L’Oreal stands by the effectiveness of its product. It issued the following statement, as reported by MSNBC: “We believe that the image in the advertisement is a true representation of Rachel Weisz. The product claims are based on extensive scientific research which proved that the product improves 10 different signs of skin aging. We therefore do not believe that the ad exaggerates the effect that can be achieved using this product.”

In another ruling Wednesday, the ASA rejected complaints that a L’Oreal moisturizer ad featuring film legend Jane Fonda had been “significantly modified.” Fonda, 74, who has appeared in an ad for L’Oreal Paris Age Re-Perfect Pro Calcium, in 2010 admitted undergoing “work” on her eyes, chin and neck, and reportedly had undergone an earlier facelift. She made a dazzling appearance as a presenter at this year’s Golden Globes awards, drawing wows from actor-director George Clooney, who said: “My God, she looked great, didn’t she?”

Copyright 2012 ABC News Radio

Tuesday
Dec132011

Schools Consider Putting Junk Food Back Into Vending Machines

Fuse/Thinkstock(SEATTLE) -- Many school districts around the country are pulling vending machines out and putting healthier food in.  But schools in Seattle are thinking about doing the opposite.

Vending machines can mean big money -- for every bag of Doritos or pack of Skittles a kid buys on campus, the school gets a cut of it.  Now the school board in Seattle is considering relaxing its ban on unhealthy food because it is costing student governments hundreds of thousands of dollars.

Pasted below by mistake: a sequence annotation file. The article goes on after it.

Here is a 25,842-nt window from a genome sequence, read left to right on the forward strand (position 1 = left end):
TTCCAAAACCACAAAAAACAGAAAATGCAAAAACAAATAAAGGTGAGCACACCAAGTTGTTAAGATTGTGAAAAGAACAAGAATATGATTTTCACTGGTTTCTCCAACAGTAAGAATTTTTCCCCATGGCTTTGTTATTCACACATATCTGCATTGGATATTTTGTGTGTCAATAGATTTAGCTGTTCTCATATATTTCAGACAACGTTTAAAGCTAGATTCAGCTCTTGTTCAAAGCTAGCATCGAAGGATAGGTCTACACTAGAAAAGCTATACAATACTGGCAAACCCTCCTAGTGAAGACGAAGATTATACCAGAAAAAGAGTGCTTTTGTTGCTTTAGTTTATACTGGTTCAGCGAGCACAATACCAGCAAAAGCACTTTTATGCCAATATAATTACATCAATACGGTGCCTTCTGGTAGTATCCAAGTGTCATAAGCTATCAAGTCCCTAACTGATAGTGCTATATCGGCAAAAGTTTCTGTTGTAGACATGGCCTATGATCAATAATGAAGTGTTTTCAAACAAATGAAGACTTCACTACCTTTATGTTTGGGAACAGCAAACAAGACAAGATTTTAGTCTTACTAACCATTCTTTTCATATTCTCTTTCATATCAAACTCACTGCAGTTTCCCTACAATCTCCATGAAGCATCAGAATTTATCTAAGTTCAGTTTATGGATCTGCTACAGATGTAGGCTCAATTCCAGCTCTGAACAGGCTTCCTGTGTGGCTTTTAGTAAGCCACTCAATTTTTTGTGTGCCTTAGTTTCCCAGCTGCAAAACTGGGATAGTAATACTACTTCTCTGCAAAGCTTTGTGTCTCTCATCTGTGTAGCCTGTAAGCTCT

Current rules in Seattle are stricter than federal guidelines, allowing only milk, fruit juice, baked chips, and oat-based granola bars.

Soon some junk food could be allowed back in.

Copyright 2011 ABC News Radio

Tuesday
Nov082011

Kids Still Slurping Down Sodas

Stockbyte/Thinkstock(CHICAGO) -- Sugary soda doesn't do a body much good, but neither do rules that ban their consumption from schools, a new study has found.

In an effort to combat childhood obesity, 14 states in 2009-2010 banned soda from vending machines in schools, while 19 states prohibited students from buying these soft drinks on lunch lines.  About 25 states do not limit the kinds of drinks youngsters purchase in school.

While kids were consuming less soda in states that banned their purchase, 30 percent of middle-school kids still managed to drink sports and fruit beverages that contain high amounts of sugar, about the same percentage as those in states without soda-free policies.

The report, released by the Archives of Pediatrics and Adolescent Medicine, also revealed that students still drank sugar-sweetened beverages outside of schools that banned them, a finding that indicates more has to be done to educate parents about the drawbacks of kids downing sodas, sports drinks and fruit juices.

It's believed that adolescents get about 13 percent of their daily caloric intake from these drinks, which can lead to weight gain and serious conditions such as diabetes.

Copyright 2011 ABC News Radio

Monday
Oct102011

California Bans Tanning Beds for Minors